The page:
Rex Tillerson, Secretary of State, began his career in 1975 at ExxonMobil. He became their CEO in 2006. According to Forbes, “the Texas oilman has close ties to the most powerful person on FORBES’ list, Vladimir Putin, whom Tillerson knew in the 1990s, when he led Exxon’s interests in Russia.” He received the Order of Friendship medal from Putin in 2013.
In his first weeks on the job, Tillerson kept a very low profile. He did not go out and meet with diplomats or employees, but rather kept mostly to himself. He used several hours reading each morning, then spent the remainder of his day with his small, tight circle of inexperienced political aides.
This lack of leadership, along with his initial silence, then advocation for, the Trump administration’s proposed thirty percent cut to his department’s budget, led many to feel uncomfortable and even distrust him. He is avoiding expert advice from career employees, choosing to run the diplomatic arm of the government as a business – like Exxon. He also came under fire for refusing to travel with reporters or give press conferences with U.S. media.
“It’s not that he’s a weak secretary of state or a strong one — he’s in a different category,” said Robert Kagan, a senior fellow at the Brookings Institution who is writing the second volume of his history of American foreign policy. “I have a hard time thinking of one who has come in with little foreign policy experience and has less interest in surrounding himself with the people who know something about the regions and issues that he has to deal with.” (NYT)
More recently, Tillerson defended Trump’s blunt threats towards North Korea at the UN General Assembly last week, when he threatened to “totally destroy” them if the United States is “forced to defend itself or its allies.” When asked if there would be military action, Tillerson reposponded that would be the president’s decision, guided by the National Security Council.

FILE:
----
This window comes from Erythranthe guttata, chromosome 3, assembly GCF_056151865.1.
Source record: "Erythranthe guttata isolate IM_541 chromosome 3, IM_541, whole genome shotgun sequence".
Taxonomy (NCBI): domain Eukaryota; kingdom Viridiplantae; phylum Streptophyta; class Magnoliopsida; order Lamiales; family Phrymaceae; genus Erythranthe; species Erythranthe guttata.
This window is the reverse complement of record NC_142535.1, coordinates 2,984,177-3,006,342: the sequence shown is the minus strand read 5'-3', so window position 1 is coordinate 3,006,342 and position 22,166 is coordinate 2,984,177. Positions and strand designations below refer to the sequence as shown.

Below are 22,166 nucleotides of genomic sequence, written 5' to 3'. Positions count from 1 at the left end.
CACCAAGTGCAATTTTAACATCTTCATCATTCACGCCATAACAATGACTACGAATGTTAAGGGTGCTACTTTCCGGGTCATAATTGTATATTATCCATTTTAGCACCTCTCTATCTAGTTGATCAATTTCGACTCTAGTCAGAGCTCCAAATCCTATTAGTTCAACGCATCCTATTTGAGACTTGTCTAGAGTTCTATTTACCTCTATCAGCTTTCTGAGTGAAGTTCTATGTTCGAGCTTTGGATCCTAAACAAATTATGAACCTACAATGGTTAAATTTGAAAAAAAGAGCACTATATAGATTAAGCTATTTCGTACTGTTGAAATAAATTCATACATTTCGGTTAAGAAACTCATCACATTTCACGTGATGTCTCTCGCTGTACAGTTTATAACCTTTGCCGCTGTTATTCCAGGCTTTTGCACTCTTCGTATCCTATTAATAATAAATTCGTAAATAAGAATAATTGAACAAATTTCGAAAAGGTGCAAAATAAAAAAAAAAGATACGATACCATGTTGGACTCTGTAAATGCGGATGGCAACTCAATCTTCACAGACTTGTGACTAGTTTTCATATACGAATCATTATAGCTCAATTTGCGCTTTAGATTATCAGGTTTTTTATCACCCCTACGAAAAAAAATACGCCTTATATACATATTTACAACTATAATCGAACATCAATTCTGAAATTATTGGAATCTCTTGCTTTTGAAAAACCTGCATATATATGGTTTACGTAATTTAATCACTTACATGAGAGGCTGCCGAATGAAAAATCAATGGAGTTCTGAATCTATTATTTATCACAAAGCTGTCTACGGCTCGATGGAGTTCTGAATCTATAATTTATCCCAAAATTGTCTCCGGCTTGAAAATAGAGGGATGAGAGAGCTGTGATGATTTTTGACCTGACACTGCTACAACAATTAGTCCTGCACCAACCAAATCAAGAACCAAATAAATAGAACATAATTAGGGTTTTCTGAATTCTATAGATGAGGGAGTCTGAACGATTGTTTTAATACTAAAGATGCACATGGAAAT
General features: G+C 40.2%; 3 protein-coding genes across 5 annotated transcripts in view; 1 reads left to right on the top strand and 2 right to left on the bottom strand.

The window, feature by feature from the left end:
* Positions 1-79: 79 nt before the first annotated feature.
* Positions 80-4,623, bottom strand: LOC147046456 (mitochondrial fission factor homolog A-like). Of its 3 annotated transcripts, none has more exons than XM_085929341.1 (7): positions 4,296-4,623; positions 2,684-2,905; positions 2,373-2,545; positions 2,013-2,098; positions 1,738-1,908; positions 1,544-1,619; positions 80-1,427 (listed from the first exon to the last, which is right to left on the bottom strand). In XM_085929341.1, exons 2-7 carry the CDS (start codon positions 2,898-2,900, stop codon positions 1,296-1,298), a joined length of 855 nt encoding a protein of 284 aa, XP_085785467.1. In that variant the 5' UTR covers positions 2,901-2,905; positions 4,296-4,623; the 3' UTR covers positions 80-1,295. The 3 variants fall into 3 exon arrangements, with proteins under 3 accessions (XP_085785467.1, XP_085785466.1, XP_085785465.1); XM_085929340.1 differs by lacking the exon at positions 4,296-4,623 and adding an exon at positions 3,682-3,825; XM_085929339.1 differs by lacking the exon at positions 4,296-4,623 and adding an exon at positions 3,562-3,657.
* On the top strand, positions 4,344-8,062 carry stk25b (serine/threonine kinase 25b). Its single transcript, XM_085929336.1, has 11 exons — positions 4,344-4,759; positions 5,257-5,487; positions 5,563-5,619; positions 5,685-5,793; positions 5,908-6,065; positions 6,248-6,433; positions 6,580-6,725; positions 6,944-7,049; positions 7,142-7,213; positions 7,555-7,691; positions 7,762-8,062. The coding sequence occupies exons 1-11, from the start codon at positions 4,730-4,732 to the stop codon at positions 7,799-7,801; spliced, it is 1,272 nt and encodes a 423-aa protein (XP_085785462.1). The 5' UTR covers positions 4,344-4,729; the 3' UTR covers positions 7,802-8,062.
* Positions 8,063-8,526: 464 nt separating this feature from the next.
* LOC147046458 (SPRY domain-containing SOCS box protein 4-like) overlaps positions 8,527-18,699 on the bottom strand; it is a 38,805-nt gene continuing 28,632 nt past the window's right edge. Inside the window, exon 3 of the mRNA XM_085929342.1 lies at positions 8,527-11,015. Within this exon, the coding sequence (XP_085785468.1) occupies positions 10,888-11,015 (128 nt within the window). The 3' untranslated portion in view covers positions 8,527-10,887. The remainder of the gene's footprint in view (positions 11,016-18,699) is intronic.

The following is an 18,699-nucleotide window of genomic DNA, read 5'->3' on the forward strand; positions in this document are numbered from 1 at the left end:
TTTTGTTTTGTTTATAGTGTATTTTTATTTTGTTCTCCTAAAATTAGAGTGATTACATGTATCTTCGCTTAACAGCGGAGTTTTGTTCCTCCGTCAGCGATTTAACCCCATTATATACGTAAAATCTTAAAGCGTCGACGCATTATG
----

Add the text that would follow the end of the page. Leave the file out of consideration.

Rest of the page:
He also addressed criticism from Russian President Vladimir Putin.
Earlier this month Putin joked the former ExxonMobil CEO “fell into the wrong crowd” by joining the Trump administration, and was “moving to a slightly different direction.”
“I’ve said to Vladimir Putin I’m still the same man. I’m wearing a different hat now and I represent the American people,” Tillerson said Friday. “Obviously the relationship is very strained today but it is important that the two greatest nuclear powers in the world find a way, find areas of common interest we can work together.”
At the same time he said social media sites like Facebook need to be tougher after reports Russia bought a trove of ads on the network in a bid to influence last year’s election.
“We see it not just in this arena, interfering with democratic processes, we see it in advancing the face of terrorism around the world,” he said. “But they also have responsibilities. And I think they’re going to have to think carefully about their responsibilities in this regard.”
He also dispelled longstanding rumors he’s looking to leave the State Department, along with new ones that UN Ambassador Nikki Haley could take his place.
“I think we have a secretary of state currently and I think he’s planning to hang around,” he said. (NY Daily)
Rex Tillerson is an inexperienced diplomat who is off to a rocky start at the State Department. He is attempting to slash the place by a third. Hopefully he will not do too much long-term damage, and what he does can be fixed by his successor, who with any luck will be a little less friendly with Russia.